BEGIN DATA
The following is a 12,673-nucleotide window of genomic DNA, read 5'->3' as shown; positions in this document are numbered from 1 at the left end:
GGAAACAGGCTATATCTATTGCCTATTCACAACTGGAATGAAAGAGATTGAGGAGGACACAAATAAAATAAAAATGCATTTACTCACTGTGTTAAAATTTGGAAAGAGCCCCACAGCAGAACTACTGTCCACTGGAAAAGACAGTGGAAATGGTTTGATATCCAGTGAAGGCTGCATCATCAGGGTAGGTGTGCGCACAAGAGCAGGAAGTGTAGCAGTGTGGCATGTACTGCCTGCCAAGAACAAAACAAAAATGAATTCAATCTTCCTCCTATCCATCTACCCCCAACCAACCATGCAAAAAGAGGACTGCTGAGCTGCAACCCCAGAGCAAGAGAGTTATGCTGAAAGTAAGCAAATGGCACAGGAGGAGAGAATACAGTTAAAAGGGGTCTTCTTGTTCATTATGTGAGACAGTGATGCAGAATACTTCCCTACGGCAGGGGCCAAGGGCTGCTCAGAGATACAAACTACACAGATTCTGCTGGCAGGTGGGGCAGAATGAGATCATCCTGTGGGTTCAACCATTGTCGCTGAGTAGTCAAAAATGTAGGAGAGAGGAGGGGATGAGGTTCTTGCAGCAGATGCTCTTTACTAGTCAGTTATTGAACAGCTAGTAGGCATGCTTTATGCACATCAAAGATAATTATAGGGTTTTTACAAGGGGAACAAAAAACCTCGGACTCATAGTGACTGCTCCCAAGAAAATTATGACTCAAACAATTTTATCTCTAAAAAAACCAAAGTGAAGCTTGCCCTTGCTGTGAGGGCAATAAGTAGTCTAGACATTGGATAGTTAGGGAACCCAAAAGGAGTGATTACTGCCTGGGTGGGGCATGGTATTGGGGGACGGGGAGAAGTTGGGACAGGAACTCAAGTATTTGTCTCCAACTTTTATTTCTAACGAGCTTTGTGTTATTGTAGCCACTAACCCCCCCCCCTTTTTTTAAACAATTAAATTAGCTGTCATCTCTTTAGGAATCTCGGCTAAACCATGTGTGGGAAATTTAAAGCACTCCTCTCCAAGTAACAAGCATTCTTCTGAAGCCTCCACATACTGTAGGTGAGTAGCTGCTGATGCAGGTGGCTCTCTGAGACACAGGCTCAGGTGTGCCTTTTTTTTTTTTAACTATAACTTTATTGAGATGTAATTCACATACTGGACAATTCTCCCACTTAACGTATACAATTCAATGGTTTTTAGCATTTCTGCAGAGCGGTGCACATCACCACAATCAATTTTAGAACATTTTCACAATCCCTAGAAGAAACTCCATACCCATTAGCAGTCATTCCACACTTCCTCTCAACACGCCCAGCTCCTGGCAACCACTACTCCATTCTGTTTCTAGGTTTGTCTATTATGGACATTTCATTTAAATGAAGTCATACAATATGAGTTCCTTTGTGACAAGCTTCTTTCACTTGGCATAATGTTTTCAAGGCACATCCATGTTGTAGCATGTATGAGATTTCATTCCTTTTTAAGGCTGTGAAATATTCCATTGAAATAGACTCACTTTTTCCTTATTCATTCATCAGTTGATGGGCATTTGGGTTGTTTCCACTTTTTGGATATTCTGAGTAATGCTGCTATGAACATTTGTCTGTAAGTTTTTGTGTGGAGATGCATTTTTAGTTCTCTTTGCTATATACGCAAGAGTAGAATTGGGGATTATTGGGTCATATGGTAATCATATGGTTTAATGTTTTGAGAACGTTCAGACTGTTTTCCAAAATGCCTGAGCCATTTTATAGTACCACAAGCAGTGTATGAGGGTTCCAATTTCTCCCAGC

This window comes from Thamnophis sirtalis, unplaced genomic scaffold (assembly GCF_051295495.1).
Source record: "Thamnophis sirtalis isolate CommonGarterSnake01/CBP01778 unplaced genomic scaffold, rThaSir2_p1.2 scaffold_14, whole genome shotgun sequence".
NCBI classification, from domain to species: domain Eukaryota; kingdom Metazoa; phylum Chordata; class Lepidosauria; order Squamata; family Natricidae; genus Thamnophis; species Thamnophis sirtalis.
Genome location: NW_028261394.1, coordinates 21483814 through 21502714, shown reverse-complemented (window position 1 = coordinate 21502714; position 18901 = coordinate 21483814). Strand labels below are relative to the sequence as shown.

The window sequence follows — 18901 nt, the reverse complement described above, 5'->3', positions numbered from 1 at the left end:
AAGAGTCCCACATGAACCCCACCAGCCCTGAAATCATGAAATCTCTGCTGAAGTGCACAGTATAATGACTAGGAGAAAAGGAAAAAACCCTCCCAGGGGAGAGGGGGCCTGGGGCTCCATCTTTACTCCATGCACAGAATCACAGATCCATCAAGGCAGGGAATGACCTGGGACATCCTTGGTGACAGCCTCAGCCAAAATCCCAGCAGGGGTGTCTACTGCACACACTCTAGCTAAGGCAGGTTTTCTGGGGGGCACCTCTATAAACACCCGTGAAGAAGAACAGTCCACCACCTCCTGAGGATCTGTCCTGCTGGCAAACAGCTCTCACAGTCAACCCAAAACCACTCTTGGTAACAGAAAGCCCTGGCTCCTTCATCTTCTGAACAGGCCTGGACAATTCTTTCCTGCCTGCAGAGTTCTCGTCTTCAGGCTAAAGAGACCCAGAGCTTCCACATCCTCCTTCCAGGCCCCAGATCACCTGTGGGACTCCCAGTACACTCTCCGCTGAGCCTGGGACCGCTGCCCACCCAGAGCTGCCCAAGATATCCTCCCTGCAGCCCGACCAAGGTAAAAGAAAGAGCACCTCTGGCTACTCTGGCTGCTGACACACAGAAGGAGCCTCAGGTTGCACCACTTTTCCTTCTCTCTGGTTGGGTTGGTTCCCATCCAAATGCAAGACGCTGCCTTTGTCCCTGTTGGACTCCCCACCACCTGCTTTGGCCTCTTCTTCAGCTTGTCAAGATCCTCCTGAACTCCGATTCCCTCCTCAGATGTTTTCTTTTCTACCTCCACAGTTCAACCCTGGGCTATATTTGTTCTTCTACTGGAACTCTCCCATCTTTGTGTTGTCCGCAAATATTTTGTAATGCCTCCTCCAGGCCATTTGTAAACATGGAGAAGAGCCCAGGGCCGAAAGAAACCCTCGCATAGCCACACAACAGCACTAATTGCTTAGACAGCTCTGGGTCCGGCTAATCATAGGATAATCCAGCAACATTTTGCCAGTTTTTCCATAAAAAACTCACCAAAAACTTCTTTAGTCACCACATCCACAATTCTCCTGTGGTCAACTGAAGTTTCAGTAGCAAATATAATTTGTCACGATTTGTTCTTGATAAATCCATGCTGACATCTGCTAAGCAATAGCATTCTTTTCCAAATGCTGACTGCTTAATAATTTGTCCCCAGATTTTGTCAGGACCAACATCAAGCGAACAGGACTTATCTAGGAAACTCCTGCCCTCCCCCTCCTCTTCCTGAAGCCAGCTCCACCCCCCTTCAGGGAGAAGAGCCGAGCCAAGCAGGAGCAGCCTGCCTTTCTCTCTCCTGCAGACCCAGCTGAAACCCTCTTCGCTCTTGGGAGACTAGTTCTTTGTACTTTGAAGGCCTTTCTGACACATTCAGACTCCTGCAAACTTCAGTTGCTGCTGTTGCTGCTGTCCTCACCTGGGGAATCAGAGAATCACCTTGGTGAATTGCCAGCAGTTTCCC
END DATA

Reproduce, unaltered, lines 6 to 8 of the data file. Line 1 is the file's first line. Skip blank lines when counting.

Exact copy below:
Genome location: NW_028261394.1, coordinates 21483814 through 21502714, shown reverse-complemented (window position 1 = coordinate 21502714; position 18901 = coordinate 21483814). Strand labels below are relative to the sequence as shown.

The window sequence follows — 18901 nt, the reverse complement described above, 5'->3', positions numbered from 1 at the left end:
AAGAGTCCCACATGAACCCCACCAGCCCTGAAATCATGAAATCTCTGCTGAAGTGCACAGTATAATGACTAGGAGAAAAGGAAAAAACCCTCCCAGGGGAGAGGGGGCCTGGGGCTCCATCTTTACTCCATGCACAGAATCACAGATCCATCAAGGCAGGGAATGACCTGGGACATCCTTGGTGACAGCCTCAGCCAAAATCCCAGCAGGGGTGTCTACTGCACACACTCTAGCTAAGGCAGGTTTTCTGGGGGGCACCTCTATAAACACCCGTGAAGAAGAACAGTCCACCACCTCCTGAGGATCTGTCCTGCTGGCAAACAGCTCTCACAGTCAACCCAAAACCACTCTTGGTAACAGAAAGCCCTGGCTCCTTCATCTTCTGAACAGGCCTGGACAATTCTTTCCTGCCTGCAGAGTTCTCGTCTTCAGGCTAAAGAGACCCAGAGCTTCCACATCCTCCTTCCAGGCCCCAGATCACCTGTGGGACTCCCAGTACACTCTCCGCTGAGCCTGGGACCGCTGCCCACCCAGAGCTGCCCAAGATATCCTCCCTGCAGCCCGACCAAGGTAAAAGAAAGAGCACCTCTGGCTACTCTGGCTGCTGACACACAGAAGGAGCCTCAGGTTGCACCACTTTTCCTTCTCTCTGGTTGGGTTGGTTCCCATCCAAATGCAAGACGCTGCCTTTGTCCCTGTTGGACTCCCCACCACCTGCTTTGGCCTCTTCTTCAGCTTGTCAAGATCCTCCTGAACTCCGATTCCCTCCTCAGATGTTTTCTTTTCTACCTCCACAGTTCAACCCTGGGCTATATTTGTTCTTCTACTGGAACTCTCCCATCTTTGTGTTGTCCGCAAATATTTTGTAATGCCTCCTCCAGGCCATTTGTAAACATGGAGAAGAGCCCAGGGCCGAAAGAAACCCTCGCATAGCCACACAACAGCACTAATTGCTTAGACAGCTCTGGGTCCGGCTAATCATAGGATAATCCAGCAACATTTTGCCAGTTTTTCCATAAAAAACTCACCAAAAACTTCTTTAGTCACCACATCCACAATTCTCCTGTGGTCAACTGAAGTTTCAGTAGCAAATATAATTTGTCACGATTTGTTCTTGATAAATCCATGCTGACATCTGCTAAGCAATAGCATTCTTTTCCAAATGCTGACTGCTTAATAATTTGTCCCCAGATTTTGTCAGGACCAACATCAAGCGAACAGGACTTATCTAGGAAACTCCTGCCCTCCCCCTCCTCTTCCTGAAGCCAGCTCCACCCCCCTTCAGGGAGAAGAGCCGAGCCAAGCAGGAGCAGCCTGCCTTTCTCTCTCCTGCAGACCCAGCTGAAACCCTCTTCGCTCTTGGGAGACTAGTTCTTTGTACTTTGAAGGCCTTTCTGACACATTCAGACTCCTGCAAACTTCAGTTGCTGCTGTTGCTGCTGTCCTCACCTGGGGAATCAGAGAATCACCTTGGTGAATTGCCAGCAGTTTCCC